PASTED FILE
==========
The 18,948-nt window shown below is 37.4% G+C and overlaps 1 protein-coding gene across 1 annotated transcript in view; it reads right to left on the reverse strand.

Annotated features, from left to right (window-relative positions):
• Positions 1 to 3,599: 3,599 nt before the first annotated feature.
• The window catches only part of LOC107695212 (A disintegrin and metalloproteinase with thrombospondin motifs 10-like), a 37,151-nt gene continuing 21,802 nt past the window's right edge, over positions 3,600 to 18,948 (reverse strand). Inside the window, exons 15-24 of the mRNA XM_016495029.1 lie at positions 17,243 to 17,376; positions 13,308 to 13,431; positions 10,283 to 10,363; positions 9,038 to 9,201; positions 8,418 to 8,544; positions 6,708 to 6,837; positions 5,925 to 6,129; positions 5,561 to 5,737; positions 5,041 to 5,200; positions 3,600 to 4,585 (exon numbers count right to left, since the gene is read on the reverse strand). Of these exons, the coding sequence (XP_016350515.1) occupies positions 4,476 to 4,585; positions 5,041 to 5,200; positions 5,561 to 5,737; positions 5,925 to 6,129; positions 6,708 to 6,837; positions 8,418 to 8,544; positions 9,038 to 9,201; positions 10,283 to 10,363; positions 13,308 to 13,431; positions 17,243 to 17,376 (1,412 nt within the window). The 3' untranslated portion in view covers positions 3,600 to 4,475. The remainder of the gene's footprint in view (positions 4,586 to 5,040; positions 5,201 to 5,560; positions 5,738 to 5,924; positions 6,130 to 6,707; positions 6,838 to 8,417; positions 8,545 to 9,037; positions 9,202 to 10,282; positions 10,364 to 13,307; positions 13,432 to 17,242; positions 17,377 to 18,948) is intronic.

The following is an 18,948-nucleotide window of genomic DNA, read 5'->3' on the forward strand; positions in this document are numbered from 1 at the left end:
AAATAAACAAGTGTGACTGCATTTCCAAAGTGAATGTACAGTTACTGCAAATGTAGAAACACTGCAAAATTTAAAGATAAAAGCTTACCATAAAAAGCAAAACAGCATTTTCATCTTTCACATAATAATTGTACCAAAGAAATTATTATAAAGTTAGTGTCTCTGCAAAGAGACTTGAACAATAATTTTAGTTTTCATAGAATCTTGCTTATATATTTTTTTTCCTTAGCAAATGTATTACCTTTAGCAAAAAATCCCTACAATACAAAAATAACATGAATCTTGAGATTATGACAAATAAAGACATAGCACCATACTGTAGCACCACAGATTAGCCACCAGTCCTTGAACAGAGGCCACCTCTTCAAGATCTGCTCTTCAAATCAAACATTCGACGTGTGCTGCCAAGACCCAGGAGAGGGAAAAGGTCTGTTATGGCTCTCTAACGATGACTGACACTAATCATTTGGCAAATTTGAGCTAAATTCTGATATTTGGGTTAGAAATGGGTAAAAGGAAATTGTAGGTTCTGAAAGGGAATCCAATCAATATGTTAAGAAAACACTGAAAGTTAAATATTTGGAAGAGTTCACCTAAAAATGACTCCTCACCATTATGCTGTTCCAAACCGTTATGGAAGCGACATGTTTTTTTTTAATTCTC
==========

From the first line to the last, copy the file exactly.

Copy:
The 18,948-nt window shown below is 37.4% G+C and overlaps 1 protein-coding gene across 1 annotated transcript in view; it reads right to left on the reverse strand.

Annotated features, from left to right (window-relative positions):
• Positions 1 to 3,599: 3,599 nt before the first annotated feature.
• The window catches only part of LOC107695212 (A disintegrin and metalloproteinase with thrombospondin motifs 10-like), a 37,151-nt gene continuing 21,802 nt past the window's right edge, over positions 3,600 to 18,948 (reverse strand). Inside the window, exons 15-24 of the mRNA XM_016495029.1 lie at positions 17,243 to 17,376; positions 13,308 to 13,431; positions 10,283 to 10,363; positions 9,038 to 9,201; positions 8,418 to 8,544; positions 6,708 to 6,837; positions 5,925 to 6,129; positions 5,561 to 5,737; positions 5,041 to 5,200; positions 3,600 to 4,585 (exon numbers count right to left, since the gene is read on the reverse strand). Of these exons, the coding sequence (XP_016350515.1) occupies positions 4,476 to 4,585; positions 5,041 to 5,200; positions 5,561 to 5,737; positions 5,925 to 6,129; positions 6,708 to 6,837; positions 8,418 to 8,544; positions 9,038 to 9,201; positions 10,283 to 10,363; positions 13,308 to 13,431; positions 17,243 to 17,376 (1,412 nt within the window). The 3' untranslated portion in view covers positions 3,600 to 4,475. The remainder of the gene's footprint in view (positions 4,586 to 5,040; positions 5,201 to 5,560; positions 5,738 to 5,924; positions 6,130 to 6,707; positions 6,838 to 8,417; positions 8,545 to 9,037; positions 9,202 to 10,282; positions 10,364 to 13,307; positions 13,432 to 17,242; positions 17,377 to 18,948) is intronic.

The following is an 18,948-nucleotide window of genomic DNA, read 5'->3' on the forward strand; positions in this document are numbered from 1 at the left end:
AAATAAACAAGTGTGACTGCATTTCCAAAGTGAATGTACAGTTACTGCAAATGTAGAAACACTGCAAAATTTAAAGATAAAAGCTTACCATAAAAAGCAAAACAGCATTTTCATCTTTCACATAATAATTGTACCAAAGAAATTATTATAAAGTTAGTGTCTCTGCAAAGAGACTTGAACAATAATTTTAGTTTTCATAGAATCTTGCTTATATATTTTTTTTCCTTAGCAAATGTATTACCTTTAGCAAAAAATCCCTACAATACAAAAATAACATGAATCTTGAGATTATGACAAATAAAGACATAGCACCATACTGTAGCACCACAGATTAGCCACCAGTCCTTGAACAGAGGCCACCTCTTCAAGATCTGCTCTTCAAATCAAACATTCGACGTGTGCTGCCAAGACCCAGGAGAGGGAAAAGGTCTGTTATGGCTCTCTAACGATGACTGACACTAATCATTTGGCAAATTTGAGCTAAATTCTGATATTTGGGTTAGAAATGGGTAAAAGGAAATTGTAGGTTCTGAAAGGGAATCCAATCAATATGTTAAGAAAACACTGAAAGTTAAATATTTGGAAGAGTTCACCTAAAAATGACTCCTCACCATTATGCTGTTCCAAACCGTTATGGAAGCGACATGTTTTTTTTTAATTCTC